Beat The Street

KH2 CIC helps to make ’Beat the Street’ Inclusive

Beat the Street is a walking and cycling competition for schools that was initially developed as part of the London 2012 legacy programme (for further information – see the box below). Kate met Dr William Bird of Intelligent Health (www.intelligenthealth.co.uk) who developed ‘Beat the Street’ at a conference. Kate suggested that there would be difficulties for some disabled children to take part in BTS because of their reliance on specialist school transport. Working with Clare Mount Specialist Sports College on the Wirral, KH2 CIC is developing a model of BTS that will allow specialist schools to take part in the global BTS challenge. The model involves creating an alternative street in the school grounds and has as much emphasis on cycling as walking. In many situations, the support and adaptations offered by a bike increases the potential for a disabled child to be independently physically active. KH2 CIC has been awarded funding by the Johnson Foundation to buy a number of specialist bikes for the project. The bikes will remain at Clare Mount School after the competition as a legacy of the project encouraging more pupils to be more active. Only its second year, The 2013/4 Beat the Street competition will run in March 2014 when Clare Mount School, as the first specialist school, will represent Merseyside against schools (to date) in Hong Kong, London, New York Reading, Southampton, and Vancouver. Clare Mount School are going to run a ‘live’ trial of Beat the Street in October 2013. Look out for further news on Clare Mount’s involvement in the project here. Beat the Street (BTS) is a global walking competition for schools. It involves children of secondary school age. This is a critical age when habits are formed and, after which, there can be a rapid decline in physical activity unless they have developed a habit of being more active. The objectives of BTS = to get more children around the world more active by involving more schools around the world.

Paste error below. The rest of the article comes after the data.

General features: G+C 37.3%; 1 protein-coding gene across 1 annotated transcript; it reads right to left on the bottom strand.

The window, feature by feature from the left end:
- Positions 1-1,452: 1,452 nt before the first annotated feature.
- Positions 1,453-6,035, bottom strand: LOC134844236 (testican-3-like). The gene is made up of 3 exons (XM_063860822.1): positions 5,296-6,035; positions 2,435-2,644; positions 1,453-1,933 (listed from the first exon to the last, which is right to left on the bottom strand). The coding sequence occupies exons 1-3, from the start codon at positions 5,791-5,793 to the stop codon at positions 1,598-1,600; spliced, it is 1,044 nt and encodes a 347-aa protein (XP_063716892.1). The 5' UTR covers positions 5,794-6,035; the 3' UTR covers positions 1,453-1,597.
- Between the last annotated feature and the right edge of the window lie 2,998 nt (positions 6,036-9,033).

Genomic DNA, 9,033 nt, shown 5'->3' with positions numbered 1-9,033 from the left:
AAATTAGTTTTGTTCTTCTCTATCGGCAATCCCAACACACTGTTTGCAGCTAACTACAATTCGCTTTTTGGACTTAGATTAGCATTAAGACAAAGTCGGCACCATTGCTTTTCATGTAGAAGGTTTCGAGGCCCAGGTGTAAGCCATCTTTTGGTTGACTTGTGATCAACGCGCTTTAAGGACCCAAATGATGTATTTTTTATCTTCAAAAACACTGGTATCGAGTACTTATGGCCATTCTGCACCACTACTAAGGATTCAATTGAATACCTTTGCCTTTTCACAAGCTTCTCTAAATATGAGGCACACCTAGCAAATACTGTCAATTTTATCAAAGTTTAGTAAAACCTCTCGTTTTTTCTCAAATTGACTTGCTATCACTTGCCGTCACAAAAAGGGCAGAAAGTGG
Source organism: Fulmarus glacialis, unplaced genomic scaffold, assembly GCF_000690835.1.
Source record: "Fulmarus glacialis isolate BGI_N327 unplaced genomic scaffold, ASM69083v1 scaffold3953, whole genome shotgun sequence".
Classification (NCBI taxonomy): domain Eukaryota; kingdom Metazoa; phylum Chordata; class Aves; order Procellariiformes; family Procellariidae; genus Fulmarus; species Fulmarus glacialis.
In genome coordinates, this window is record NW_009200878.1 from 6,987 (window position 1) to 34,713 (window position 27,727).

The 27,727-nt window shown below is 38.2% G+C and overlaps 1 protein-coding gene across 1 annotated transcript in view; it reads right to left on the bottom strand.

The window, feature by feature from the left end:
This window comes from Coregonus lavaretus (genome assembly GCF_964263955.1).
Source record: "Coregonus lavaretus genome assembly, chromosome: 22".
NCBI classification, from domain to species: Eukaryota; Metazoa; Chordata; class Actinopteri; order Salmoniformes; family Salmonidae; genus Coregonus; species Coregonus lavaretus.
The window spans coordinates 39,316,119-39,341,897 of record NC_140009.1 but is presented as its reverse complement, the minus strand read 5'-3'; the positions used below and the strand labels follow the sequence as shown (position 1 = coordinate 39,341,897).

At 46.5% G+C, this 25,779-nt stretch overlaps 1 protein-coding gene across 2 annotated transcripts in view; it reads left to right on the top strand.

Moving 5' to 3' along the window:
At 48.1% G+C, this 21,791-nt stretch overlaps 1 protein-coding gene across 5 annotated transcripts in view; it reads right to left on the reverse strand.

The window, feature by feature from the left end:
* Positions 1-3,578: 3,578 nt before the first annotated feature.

How does it work?

BTS is a real world walking game where children compete for points by walking to and from school. Walking is recorded by children touching personalised smart cards onto electronic sensors called Beat Boxes that are placed in and around the school. The Beat Boxes send real-time data to a central database, and children can follow the competition on a website to see how they are doing compared with other children, forms, schools, cities and countries. For more information visit – www.beatthestreet.me